The Montevideo assignment is almost over and the last in-flight film I saw was around two months ago. Just the same, there’s an urge that I have to finish this entry. This is a way for me to remember stuff. And ponder upon, both on the films that I saw and the rare chance to be flying with Emirates (thanks, dear company).
Flights from Manila to Dubai take around eight hours. That means two to three movies per trip. Unfortunately, the flight leaves from NAIA at close to midnight so the first thing I usually do after the hot towel part is sleep. From Dubai to Manila, the plane leaves at 3am so it’s pretty much the same movie viewing challenge. There’s also the luck of having upgraded to Business and it means more comfy seats and more options for alcoholic drinks (read: more prone to sleep). Dubai to Sao Paulo is a different story. It’s a 14-hour trip. That means I have the luxury to sleep, eat properly and enjoy movies as many as I want. It’s actually one of those trips that you are forced to watch films just to kill boredom.
Anyway, here are the 17 in-flight films I have seen since the start of the year:
Manila – Dubai (January 2012)
Dubai – Sao Paulo (January 2012)
Moneyball (Bennett Miller, 2011) Brad Pitt is good here but I think his slot on the last Oscars belongs to Ryan Gosling or Michael Fassbender. It’s more of an Aaron Sorkin film, complete with an Aaron Sorkin ending (read: The Social Network). The very last frame, right before the conventional title card, is just mindblowing. I’m not a sports buff but this one doesn’t alienate me. Direction is light and focused. It doesn’t resort to tricks that a film about sports should be fast-paced and adrenaline booster.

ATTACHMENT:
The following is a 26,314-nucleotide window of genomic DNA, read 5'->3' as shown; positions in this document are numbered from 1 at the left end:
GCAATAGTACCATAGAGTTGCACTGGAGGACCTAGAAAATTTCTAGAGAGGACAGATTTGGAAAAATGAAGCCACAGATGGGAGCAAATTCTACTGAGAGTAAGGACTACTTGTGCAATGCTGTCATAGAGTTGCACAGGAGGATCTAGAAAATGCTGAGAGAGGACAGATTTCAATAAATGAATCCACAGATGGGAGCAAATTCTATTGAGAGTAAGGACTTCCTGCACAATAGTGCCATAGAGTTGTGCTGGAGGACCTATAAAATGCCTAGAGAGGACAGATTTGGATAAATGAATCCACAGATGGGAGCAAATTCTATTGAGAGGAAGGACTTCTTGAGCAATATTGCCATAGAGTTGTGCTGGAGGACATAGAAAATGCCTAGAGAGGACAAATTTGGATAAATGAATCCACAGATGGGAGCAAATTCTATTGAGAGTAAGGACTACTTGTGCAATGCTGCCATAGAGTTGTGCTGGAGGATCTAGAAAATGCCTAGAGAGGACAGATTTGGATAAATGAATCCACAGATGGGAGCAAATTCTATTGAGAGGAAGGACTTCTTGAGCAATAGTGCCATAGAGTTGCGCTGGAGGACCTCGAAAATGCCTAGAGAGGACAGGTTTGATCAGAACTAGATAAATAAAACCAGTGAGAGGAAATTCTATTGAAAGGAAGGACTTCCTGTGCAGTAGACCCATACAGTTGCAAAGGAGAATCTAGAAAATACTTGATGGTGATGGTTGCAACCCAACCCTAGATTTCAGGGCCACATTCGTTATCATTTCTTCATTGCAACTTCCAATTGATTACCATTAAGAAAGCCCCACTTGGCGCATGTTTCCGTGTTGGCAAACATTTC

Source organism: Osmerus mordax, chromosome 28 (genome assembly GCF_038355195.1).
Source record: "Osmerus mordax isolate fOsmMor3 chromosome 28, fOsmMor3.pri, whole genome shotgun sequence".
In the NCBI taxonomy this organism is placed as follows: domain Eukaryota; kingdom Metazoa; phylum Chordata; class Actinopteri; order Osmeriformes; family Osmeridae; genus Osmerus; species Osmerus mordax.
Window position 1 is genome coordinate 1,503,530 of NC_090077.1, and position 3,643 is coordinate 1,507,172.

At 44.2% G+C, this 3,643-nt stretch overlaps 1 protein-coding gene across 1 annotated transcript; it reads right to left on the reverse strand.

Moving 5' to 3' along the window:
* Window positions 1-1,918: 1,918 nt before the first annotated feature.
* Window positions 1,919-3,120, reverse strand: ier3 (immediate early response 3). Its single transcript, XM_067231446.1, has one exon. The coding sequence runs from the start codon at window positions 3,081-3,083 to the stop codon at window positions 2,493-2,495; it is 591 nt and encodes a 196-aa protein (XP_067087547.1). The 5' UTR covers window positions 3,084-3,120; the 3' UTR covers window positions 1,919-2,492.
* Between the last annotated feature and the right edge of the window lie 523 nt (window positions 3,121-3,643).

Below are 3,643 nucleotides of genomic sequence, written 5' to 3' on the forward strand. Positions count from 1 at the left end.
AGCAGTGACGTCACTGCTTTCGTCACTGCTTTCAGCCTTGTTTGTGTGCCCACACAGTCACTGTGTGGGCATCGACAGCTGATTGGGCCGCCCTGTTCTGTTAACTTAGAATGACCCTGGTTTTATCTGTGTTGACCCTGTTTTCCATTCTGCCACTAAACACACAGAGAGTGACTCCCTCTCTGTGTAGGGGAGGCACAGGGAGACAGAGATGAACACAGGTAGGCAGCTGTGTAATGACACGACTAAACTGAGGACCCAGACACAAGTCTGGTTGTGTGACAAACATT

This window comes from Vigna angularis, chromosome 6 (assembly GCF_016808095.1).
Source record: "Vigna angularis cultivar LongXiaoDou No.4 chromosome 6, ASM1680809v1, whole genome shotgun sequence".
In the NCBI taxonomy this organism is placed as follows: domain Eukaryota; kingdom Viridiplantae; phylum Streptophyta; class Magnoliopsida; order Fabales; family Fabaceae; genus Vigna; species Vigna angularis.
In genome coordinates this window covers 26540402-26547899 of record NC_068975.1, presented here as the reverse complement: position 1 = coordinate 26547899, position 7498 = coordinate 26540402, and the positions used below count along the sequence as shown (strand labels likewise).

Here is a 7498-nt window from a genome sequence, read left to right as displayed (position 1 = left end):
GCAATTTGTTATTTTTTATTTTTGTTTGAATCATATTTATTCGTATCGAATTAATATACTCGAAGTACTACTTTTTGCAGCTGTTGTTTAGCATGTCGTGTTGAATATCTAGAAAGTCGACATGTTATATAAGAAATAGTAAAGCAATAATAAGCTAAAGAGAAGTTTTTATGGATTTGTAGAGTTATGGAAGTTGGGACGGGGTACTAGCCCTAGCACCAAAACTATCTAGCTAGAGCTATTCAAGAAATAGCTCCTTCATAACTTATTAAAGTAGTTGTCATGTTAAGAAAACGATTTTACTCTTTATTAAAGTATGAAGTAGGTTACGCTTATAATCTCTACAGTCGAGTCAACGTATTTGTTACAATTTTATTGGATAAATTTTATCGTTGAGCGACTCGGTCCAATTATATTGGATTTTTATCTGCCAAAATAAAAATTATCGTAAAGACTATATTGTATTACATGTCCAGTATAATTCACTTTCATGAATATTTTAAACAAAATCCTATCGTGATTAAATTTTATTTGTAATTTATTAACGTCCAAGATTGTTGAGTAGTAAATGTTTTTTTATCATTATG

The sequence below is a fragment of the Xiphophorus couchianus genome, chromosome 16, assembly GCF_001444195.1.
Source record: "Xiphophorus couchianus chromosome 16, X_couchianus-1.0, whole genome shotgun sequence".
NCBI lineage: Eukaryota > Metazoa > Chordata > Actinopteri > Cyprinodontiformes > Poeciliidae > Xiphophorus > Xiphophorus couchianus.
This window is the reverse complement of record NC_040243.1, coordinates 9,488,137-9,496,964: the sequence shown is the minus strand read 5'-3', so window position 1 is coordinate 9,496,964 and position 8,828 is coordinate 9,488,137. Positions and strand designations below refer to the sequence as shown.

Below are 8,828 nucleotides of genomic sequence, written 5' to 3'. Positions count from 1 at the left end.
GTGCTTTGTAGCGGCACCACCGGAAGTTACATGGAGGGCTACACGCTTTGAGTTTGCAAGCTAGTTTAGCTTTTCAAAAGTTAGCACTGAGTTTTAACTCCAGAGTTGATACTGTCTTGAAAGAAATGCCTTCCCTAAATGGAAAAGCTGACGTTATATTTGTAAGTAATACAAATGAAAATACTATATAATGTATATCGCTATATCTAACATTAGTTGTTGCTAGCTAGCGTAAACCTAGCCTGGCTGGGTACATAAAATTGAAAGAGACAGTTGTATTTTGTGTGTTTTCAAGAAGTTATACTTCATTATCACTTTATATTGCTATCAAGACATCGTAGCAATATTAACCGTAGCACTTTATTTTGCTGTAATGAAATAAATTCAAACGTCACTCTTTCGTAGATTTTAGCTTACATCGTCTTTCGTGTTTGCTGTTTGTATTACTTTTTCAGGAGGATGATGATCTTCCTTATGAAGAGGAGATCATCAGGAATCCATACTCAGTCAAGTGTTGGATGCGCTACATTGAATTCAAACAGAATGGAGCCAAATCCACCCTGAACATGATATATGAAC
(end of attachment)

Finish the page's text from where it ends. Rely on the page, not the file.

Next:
Sao Paulo – Dubai (May 2012)
Dubai – Manila (May 2012)
The Muppets (James Bobin, 2011) The premise is undeniably very Hollywood but it’s an enjoyable one even if you’re not a muppets fan. On the side is the team-up of Oscar winner Amy Adams and funnyman Jason Segel as they provide a bit of a romance and some sugary musical numbers. For me the best scenes are when the muppets do some stroke of metafiction.
Manila – Dubai (June 2012)
Dubai – Sao Paulo (June 2012)
Sao Paulo – Dubai (July 2012)
Dubai – Manila (July 2012)
A Ghost of a Chance (Koki Mitani, 2011) Based from the note in the film selection menu, this one’s the highest grossing Japanese film in 2011. It would be really unfair but I made a comparison in terms of sensibility to the highest grossing Filipino film during that year. Though Wenn Deramas’ “Praybeyt Benjamin” has a commentary on homosexuality and its acceptance to the society, it drowned in the middle of the film in the most dim-witted way possible. This Japanese film, also a comedy, is more situational than a social commentary. It tells a story of an incompetent female lawyer (Eri Fukatsu) who’s last chance to live up to her father’s legacy is by having a ghost as a witness in a murder case. The premise is actually stupid but I got the hang of it the moment the film takes it seriously. Its resolution is both satisfying and uplifting. Even if the film runs for a whopping 142 minutes, I enjoyed every turn without having the nagging feeling that it’s undermining my intellect.